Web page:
We were setting up an interview and he mentioned an event on Modern Stoicism he was producing. One of the speakers at that event was Massimo Pigliucci. Really enjoyed his great book How to Be a Stoic. Another speaker was William B. Irvine. Love him and his books. (See Notes on and .) Another prospective speaker was Ryan Holiday. Of course, love Ryan and our collection of Notes on *his* great books: , , , and .
And… Another speaker was Ward Farnsworth. The name rang a vague bell. I Amazoned him and found this book. Of course, got it. And, here we are.
As you probably know by this stage, I’m a big fan of (and aspiring practitioner of!) of . You’d think I’d get a little tired of reading books on Stoicism after creating quite a few Notes on the subject but the wisdom simply never gets old. It’s curiously inspiring and rewarding to study Seneca and Epictetus and Aurelius from slightly different perspectives—providing an opportunity to deepen my understanding of the subject while getting more clarity on how to best integrate their wisdom into my own life and into our evolving Optimize approach.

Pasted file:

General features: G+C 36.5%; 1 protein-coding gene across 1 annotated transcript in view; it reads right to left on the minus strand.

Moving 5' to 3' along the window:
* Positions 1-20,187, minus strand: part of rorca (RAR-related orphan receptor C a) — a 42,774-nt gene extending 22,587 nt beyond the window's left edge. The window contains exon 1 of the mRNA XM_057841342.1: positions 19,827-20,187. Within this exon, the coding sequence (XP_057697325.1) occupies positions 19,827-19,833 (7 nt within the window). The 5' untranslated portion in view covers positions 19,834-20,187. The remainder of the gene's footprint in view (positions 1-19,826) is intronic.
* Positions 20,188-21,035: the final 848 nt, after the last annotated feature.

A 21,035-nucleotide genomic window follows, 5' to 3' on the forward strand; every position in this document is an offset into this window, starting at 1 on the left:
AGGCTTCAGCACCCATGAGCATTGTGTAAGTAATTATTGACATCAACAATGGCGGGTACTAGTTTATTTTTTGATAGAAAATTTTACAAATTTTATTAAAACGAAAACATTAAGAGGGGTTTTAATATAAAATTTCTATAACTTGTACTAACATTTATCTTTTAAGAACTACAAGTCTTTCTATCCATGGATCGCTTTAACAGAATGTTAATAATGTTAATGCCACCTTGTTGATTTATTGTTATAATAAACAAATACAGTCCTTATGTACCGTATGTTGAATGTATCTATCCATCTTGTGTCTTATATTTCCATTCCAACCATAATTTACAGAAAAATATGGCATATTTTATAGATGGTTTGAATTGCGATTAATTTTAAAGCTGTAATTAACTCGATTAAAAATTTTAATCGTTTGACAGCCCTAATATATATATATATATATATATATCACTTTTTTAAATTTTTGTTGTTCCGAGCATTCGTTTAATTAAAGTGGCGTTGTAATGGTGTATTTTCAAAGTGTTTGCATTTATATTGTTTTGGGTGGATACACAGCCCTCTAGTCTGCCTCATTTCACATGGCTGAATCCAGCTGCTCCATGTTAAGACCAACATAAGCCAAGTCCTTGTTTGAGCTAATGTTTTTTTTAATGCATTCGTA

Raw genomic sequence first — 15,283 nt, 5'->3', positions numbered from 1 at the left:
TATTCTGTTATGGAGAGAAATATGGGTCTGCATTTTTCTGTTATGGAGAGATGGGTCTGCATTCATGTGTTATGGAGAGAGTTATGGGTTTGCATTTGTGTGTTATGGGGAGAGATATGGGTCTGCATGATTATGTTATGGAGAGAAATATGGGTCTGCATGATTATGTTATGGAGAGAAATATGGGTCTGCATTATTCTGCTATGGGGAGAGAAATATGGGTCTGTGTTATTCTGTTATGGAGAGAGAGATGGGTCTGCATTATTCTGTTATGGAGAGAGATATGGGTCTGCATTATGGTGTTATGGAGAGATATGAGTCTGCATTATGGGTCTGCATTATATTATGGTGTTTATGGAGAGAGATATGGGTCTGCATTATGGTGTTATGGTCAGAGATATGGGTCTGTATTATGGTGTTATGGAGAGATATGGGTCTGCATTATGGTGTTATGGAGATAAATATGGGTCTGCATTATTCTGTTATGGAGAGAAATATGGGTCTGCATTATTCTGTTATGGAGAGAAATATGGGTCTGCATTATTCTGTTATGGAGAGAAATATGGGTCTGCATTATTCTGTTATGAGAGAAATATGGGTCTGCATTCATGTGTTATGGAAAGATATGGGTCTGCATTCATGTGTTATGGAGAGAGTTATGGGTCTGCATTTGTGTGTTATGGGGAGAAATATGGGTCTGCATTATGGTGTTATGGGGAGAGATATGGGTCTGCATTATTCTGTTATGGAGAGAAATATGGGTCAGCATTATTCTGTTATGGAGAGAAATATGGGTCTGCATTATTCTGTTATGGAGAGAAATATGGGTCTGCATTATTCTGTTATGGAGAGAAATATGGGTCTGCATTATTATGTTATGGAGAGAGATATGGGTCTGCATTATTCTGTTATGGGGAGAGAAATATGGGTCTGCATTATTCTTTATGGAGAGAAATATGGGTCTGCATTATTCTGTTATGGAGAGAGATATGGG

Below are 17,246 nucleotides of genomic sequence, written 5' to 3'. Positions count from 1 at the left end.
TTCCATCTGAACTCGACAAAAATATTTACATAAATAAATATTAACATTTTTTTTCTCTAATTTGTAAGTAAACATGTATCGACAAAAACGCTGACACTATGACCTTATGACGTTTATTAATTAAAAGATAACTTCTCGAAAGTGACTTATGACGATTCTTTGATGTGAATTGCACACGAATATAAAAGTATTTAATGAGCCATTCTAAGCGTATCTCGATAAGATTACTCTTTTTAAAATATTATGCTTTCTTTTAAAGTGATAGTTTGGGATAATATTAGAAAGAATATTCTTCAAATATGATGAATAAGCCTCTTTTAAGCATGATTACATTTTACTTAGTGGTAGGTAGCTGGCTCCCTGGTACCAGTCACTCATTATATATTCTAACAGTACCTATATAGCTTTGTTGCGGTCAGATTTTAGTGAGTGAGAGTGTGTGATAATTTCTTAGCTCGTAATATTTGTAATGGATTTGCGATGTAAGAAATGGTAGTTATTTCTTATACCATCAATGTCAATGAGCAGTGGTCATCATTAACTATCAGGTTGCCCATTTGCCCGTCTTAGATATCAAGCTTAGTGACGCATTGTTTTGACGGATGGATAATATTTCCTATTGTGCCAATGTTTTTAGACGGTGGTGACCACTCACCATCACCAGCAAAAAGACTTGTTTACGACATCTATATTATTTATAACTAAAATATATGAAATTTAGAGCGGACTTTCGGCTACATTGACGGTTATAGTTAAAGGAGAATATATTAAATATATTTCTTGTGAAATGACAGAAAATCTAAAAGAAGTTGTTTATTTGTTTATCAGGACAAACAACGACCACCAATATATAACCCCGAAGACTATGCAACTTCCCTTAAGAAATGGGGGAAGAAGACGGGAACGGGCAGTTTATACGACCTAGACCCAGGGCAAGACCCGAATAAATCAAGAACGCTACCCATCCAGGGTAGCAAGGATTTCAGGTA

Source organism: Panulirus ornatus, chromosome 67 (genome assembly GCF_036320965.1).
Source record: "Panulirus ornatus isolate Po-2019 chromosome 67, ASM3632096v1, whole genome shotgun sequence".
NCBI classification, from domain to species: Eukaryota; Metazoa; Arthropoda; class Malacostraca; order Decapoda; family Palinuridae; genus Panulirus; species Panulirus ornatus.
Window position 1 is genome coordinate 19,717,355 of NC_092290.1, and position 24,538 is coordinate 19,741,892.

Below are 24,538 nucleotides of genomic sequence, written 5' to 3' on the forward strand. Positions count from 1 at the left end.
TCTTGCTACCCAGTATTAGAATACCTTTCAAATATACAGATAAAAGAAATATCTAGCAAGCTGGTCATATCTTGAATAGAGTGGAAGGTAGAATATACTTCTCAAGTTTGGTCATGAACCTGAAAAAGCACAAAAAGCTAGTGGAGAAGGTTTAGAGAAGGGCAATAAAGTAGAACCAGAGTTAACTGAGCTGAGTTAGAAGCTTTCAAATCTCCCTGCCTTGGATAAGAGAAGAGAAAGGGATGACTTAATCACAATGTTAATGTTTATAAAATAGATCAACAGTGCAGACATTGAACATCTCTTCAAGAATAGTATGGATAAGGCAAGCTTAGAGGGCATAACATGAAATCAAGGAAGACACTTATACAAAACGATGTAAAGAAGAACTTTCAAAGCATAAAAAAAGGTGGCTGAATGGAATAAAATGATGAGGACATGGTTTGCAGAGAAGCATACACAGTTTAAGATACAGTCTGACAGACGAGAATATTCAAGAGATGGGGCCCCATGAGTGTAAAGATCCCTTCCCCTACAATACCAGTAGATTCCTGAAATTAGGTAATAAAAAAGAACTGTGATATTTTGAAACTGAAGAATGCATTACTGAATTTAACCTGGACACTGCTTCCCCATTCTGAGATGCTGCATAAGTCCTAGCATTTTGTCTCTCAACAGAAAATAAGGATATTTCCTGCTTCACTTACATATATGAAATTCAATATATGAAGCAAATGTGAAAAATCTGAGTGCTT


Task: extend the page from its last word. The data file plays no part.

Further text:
In fact, my love of ceaselessly immersing myself in Stoic (and all) wisdom makes me think of Aurelius who told us: “Your mind will be like its habitual thoughts; for the soul becomes dyed with the color of its thoughts. Soak it then in such trains of thoughts as, for example: Where life is possible at all, a right life is possible.“
Back to Ward Farnsworth. He’s the Dean of the University of Texas School of Law. As you can imagine, he brings a logical precision to his discussion of Stoicism that is distinct and powerful. (Seriously. It’s actually ASTONISHINGLY powerful.) I really enjoyed the book and I highly recommend it for the aspiring Practicing Stoic. (Get a copy .)
Of course, it’s PACKED with Big Ideas and ancient Stoic wisdom we can apply to our modern lives. I’m excited to share some of my favorites, so let’s jump straight in.